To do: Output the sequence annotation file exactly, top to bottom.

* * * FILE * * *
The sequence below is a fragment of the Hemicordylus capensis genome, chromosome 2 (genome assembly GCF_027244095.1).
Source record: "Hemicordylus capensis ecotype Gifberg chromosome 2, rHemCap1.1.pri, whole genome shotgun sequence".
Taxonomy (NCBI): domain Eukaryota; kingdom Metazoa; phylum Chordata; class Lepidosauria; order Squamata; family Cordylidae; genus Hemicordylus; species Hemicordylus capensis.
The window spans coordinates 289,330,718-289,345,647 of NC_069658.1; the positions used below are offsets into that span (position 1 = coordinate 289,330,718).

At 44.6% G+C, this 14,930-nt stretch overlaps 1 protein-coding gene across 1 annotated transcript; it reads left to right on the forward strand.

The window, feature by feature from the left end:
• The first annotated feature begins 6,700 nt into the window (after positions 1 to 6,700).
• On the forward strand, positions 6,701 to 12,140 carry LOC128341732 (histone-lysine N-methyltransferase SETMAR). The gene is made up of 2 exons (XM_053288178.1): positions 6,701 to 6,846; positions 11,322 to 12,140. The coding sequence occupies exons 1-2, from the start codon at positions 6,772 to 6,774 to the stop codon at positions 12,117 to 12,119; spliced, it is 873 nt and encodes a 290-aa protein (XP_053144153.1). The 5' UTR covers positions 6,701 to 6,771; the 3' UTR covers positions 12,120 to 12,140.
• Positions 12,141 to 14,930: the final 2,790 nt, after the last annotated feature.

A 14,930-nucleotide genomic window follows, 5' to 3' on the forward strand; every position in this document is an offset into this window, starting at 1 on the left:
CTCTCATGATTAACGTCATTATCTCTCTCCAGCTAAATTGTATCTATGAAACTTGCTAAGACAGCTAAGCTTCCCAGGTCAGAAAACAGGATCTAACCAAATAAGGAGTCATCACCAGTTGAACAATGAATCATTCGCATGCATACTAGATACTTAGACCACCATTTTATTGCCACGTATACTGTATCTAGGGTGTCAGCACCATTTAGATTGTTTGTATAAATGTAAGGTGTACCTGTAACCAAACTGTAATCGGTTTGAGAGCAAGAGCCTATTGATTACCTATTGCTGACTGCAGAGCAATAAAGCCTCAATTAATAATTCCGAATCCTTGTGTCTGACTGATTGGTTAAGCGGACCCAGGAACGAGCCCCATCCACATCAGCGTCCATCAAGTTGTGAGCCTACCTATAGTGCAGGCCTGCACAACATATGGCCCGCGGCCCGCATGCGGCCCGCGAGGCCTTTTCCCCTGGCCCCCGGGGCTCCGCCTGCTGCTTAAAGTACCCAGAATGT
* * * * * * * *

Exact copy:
The sequence below is a fragment of the Hemicordylus capensis genome, chromosome 2 (genome assembly GCF_027244095.1).
Source record: "Hemicordylus capensis ecotype Gifberg chromosome 2, rHemCap1.1.pri, whole genome shotgun sequence".
Taxonomy (NCBI): domain Eukaryota; kingdom Metazoa; phylum Chordata; class Lepidosauria; order Squamata; family Cordylidae; genus Hemicordylus; species Hemicordylus capensis.
The window spans coordinates 289,330,718-289,345,647 of NC_069658.1; the positions used below are offsets into that span (position 1 = coordinate 289,330,718).

At 44.6% G+C, this 14,930-nt stretch overlaps 1 protein-coding gene across 1 annotated transcript; it reads left to right on the forward strand.

The window, feature by feature from the left end:
• The first annotated feature begins 6,700 nt into the window (after positions 1 to 6,700).
• On the forward strand, positions 6,701 to 12,140 carry LOC128341732 (histone-lysine N-methyltransferase SETMAR). The gene is made up of 2 exons (XM_053288178.1): positions 6,701 to 6,846; positions 11,322 to 12,140. The coding sequence occupies exons 1-2, from the start codon at positions 6,772 to 6,774 to the stop codon at positions 12,117 to 12,119; spliced, it is 873 nt and encodes a 290-aa protein (XP_053144153.1). The 5' UTR covers positions 6,701 to 6,771; the 3' UTR covers positions 12,120 to 12,140.
• Positions 12,141 to 14,930: the final 2,790 nt, after the last annotated feature.

A 14,930-nucleotide genomic window follows, 5' to 3' on the forward strand; every position in this document is an offset into this window, starting at 1 on the left:
CTCTCATGATTAACGTCATTATCTCTCTCCAGCTAAATTGTATCTATGAAACTTGCTAAGACAGCTAAGCTTCCCAGGTCAGAAAACAGGATCTAACCAAATAAGGAGTCATCACCAGTTGAACAATGAATCATTCGCATGCATACTAGATACTTAGACCACCATTTTATTGCCACGTATACTGTATCTAGGGTGTCAGCACCATTTAGATTGTTTGTATAAATGTAAGGTGTACCTGTAACCAAACTGTAATCGGTTTGAGAGCAAGAGCCTATTGATTACCTATTGCTGACTGCAGAGCAATAAAGCCTCAATTAATAATTCCGAATCCTTGTGTCTGACTGATTGGTTAAGCGGACCCAGGAACGAGCCCCATCCACATCAGCGTCCATCAAGTTGTGAGCCTACCTATAGTGCAGGCCTGCACAACATATGGCCCGCGGCCCGCATGCGGCCCGCGAGGCCTTTTCCCCTGGCCCCCGGGGCTCCGCCTGCTGCTTAAAGTACCCAGAATGT